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Audio from Albany: Senate Majority Leader Dean Skelos

As part of a regular weekly feature on the Politics Now blog, Tom Precious of The News' Albany Bureau posts an audio interview with a newsmaker from the Capitol.


ALBANY — The Legislature's top Republican is attacking a plan by the Cuomo administration's Thruway Authority to hike tolls on trucks by 45 percent, calling it a back-door tax hike maneuver."

If you want to talk about an indirect tax and fee on people, that 45 percent is exactly that," said Senate Majority Leader Dean Skelos.

SkelosIn an interview this afternoon, Skelos said the toll hike — preliminarily approved Wednesday by the Thruway's board — will end up hitting consumers in the form of higher prices on a range of products.

"The trucking industry is a vital part of our economics in the state," Skelos said of the higher shipping costs the toll hike will spawn.

The majority leader touched on a number of topics, including:

* Minimum wage hike opposition by Senate Republicans: "When the economy is good and booming then I think there's an opportunity to do a minimum wage increase then," he said during the interview, which occurred shortly before six Occupy Albany protesters — pressing for a minimum wage hike — were arrested for refusing to leave the majority leader's Capitol office.

He defined that as a period with better employment numbers and improved sales and corporate income tax collections.

* Did he ever work a minimum wage job?: In law school, he said he worked at "below minimum wages" in the college cafeteria.

* On Carl Paladino supporting a GOP primary opponent to Sen. George Maziarz: The Buffalo businessman, Skelos said, is just "attention starved" and upset that he is among the wealthy New Yorkers who did not see their taxes drop last December, as scheduled.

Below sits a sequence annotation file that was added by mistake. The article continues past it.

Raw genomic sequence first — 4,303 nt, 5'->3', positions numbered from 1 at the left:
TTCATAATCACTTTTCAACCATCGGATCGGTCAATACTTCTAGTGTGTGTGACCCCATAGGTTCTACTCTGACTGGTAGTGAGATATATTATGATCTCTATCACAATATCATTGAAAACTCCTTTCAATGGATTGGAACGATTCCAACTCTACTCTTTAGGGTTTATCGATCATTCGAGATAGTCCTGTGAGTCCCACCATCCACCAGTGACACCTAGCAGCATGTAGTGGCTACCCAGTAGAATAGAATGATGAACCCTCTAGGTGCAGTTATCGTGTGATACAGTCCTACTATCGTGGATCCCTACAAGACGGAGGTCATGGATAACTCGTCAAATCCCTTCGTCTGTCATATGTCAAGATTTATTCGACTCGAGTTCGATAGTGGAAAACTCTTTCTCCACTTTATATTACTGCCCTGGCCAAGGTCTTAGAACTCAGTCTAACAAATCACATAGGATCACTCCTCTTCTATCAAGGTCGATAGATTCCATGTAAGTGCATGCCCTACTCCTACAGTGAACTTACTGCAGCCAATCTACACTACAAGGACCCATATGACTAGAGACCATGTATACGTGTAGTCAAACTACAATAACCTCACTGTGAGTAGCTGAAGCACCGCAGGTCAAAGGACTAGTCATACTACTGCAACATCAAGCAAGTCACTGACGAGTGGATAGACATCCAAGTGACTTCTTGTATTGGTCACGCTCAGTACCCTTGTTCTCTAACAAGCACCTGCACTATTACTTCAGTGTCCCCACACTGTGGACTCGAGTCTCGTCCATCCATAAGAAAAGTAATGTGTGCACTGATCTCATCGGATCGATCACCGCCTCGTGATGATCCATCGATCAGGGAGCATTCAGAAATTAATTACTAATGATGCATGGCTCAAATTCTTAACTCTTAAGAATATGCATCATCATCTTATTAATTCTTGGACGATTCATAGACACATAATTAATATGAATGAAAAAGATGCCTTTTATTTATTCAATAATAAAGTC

* Likely deals before the end of the session: A new prescription drug "real-time" reporting system and a decision on whether to make teacher evaluations public, he said. Among deals not likely: an effort to reduce wrongful convictions by, among other things, requiring videotaping of police interrogations.

* On the cozy factor between Gov. Andrew M. Cuomo and Senate Republicans: "All I can say is I think he's very happy the way things are working in Albany. I think it's for his benefit. I think it's for our benefit. It's for the Assembly's benefit."

--Tom Precious

Listen to the full conversation with Skelos here:

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Video: Franczyk accuses Fontana of 'pandering political stunt'

Less than a week after being appointed to the Common Council, the city's newest lawmaker was tapped with a committee chairmanship.

Council President Richard A. Fontana has appointed South Council Member Christopher P. Scanlon as chairman of the body's Finance Committee.